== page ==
A 1940 Arlington High grad, I received my two-year teaching certificate from Augustana College (Sioux Falls SD) before being drafted.  I was sworn into the US Army Dec. 17, 1942 at Ft Crooks, NE.  After six weeks of basic training in FL,  I was designated to Army Air Corps, Ft Logan, CO (March 1943) for Engineering and Operations school.   In May (while at 376th Service Squadron, 63rd Service Group, 5th Air Force, Great Falls, MT) I used my 15-day furlough to return to Sioux Falls to marry my sweetheart of four years, Eris McGriff.  The day after our wedding, I received a telegram saying, "Circumstances necessitate your return to your base at once."      The 376th (commanded by Captain Edwin Phillips of Huron SD) was going overseas.  (He rose to Lt Colonel and died at age 80, Aug. 15, 1992)  We left Camp Stoneman, CA June 23, 1943 (5,000 troops) on the ship U.S.S. Mt. Vernon.  Two weeks later we harbored at Sydney, Australia, which was then a "black-out" city.  Our first camp was with tents on the grounds of Warwick Farm Race Track.  By ship we finally reached Oro Bay in New Guinea.  Nearby was the site of the Buna Campaign a year earlier, where my cousin Ellsworth Helgeson (Watertown SD) had seen action. Mail caught up with us there, and I received 65 letters in two days (mostly from my wife). Sept. 5th our 5th Air Force flew over the Owen Stanley Mountain Range and dropped 1,700 paratroopers of the 503rd US Paratrooper Regiment into Markham Valley, which we later called Nadzab.  This was to block 20,000 Japanese, who were faced by Australian forces  to the east, from escaping.  Two days later, the 376th landed at Nadzab and proceeded to build a base from which to carry out bombing and fighter plane missions.  It was there I got my first taste of C rations before cutting our way into the jungle and setting up camp.  I was stationed at Nadzab over a year, serving as clerk/typist in Air Corps Supply Sub-Depot.  Here we were bombed and strafed repeatedly.  We lost a few of our squadron to disease and bombings, as well as a murder and suicide.  While there I assisted in the burial ceremony of my buddy who died of malaria.  The burial took place at Lae in an open field with planes buzzing overhead as I sang "Abide with Me." Oct., 1944 we flew to Dutch New Guinea prior to going to the Philippines. When we landed on Leyte Island, Philippines we started seeing more kamikaze action.  The day before Christmas we shipped to Samar Island.  Trying to be in the Christmas mood, a soldier played the folding field organ while we caroled "Dreaming of a White Christmas."  Our singing was interrupted with a red alert and we could hear the Betty Bomber.  It circled over our heads and dived into the harbour.  The torpedo was a direct hit and the plane itself landed close to a ship, which didn't sink but was listing.  Reportedly, we lost 15 men that night and the next morning we saw hundreds of life jackets on the shoreline--evidence of saved soldiers.      From Samar, we went to the Philippines, where in Manila I saw the most death and destruction.  I attended a church service lead by an American Baptist who had been a prisoner of war.  This is where I learned that President F.D. Roosevelt had died.   While traveling by ship from Subic Bay to Okinawa, our 12-ship convoy was caught in the middle of  a typhoon, an experience I'll never forget.  We landed on Ie Shima in June, where I learned that the famous war journalist Ernie Pyle had been killed by an enemy sniper.  My time on this island included the historic landing of the Japanese emissaries to finalize their surrender with General Douglas MacArthur. I was at the edge of the landing strip and was able to take fantastic pictures similar to what Stars and Stripes was capturing that day.  While on the island, I tried unsuccessfully to find the grave of former Arlington SD native LeRoy Back, who had been killed on the first wave of Okinawa invasion.  Le Shima is where we were when the two atomic bombs were dropped.  We continued to be  bombed for three or four nights, even though the war was supposedly over. We became part of the occupation forces in Japan when the war ended.  I saw the destroyed cities of Yokohama and Toyko, which reminded me very much of what I had seen in Manila.  Oct. 20th, we boarded our return home ship and I helped myself to a Japanese rifle on the docks before we left. I shall never forget approaching the Golden Gate Bridge and the band and barge that came out to meet us. Soon, back in the states, I was on a train to Camp McCoy, WI. For discharge, Nov. 2, 1945.  Looking back, I had spent three birthdays overseas on eleven islands.  I was very ready to move on to the next chapter in my life.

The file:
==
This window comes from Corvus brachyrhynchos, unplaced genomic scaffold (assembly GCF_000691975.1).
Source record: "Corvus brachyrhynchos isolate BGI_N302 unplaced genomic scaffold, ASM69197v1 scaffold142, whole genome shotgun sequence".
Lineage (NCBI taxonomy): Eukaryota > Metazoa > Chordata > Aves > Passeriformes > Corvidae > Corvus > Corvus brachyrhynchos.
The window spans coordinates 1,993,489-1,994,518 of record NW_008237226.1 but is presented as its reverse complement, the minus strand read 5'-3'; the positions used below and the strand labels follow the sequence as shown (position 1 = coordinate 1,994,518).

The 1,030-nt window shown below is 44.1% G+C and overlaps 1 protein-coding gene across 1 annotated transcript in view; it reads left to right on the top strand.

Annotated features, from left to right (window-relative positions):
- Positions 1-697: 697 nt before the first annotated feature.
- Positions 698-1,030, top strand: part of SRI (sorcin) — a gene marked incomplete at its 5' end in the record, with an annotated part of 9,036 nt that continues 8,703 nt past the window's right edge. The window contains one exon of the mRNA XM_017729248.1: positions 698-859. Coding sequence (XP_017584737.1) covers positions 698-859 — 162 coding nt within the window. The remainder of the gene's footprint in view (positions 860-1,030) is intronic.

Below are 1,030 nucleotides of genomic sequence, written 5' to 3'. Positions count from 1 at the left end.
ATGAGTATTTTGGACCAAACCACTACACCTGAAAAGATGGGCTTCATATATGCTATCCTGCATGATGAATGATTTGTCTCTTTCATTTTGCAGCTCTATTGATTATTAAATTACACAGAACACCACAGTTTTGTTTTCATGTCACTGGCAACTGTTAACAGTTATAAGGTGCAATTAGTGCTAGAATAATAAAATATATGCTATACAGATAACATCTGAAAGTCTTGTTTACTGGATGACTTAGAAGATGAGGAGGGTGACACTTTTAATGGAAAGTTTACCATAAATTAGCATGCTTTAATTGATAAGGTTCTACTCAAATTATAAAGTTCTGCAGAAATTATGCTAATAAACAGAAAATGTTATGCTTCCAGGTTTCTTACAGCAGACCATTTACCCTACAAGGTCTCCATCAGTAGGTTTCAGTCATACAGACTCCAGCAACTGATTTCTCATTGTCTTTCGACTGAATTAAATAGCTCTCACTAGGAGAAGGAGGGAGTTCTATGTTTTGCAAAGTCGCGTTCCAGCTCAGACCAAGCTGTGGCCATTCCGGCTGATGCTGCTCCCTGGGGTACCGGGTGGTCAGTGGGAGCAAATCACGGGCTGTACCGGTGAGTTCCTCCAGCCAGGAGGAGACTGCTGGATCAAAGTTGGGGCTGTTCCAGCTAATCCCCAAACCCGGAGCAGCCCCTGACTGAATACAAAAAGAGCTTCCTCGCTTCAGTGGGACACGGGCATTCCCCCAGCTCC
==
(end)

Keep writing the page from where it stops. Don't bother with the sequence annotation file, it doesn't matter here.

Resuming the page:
Submitted 9/9/01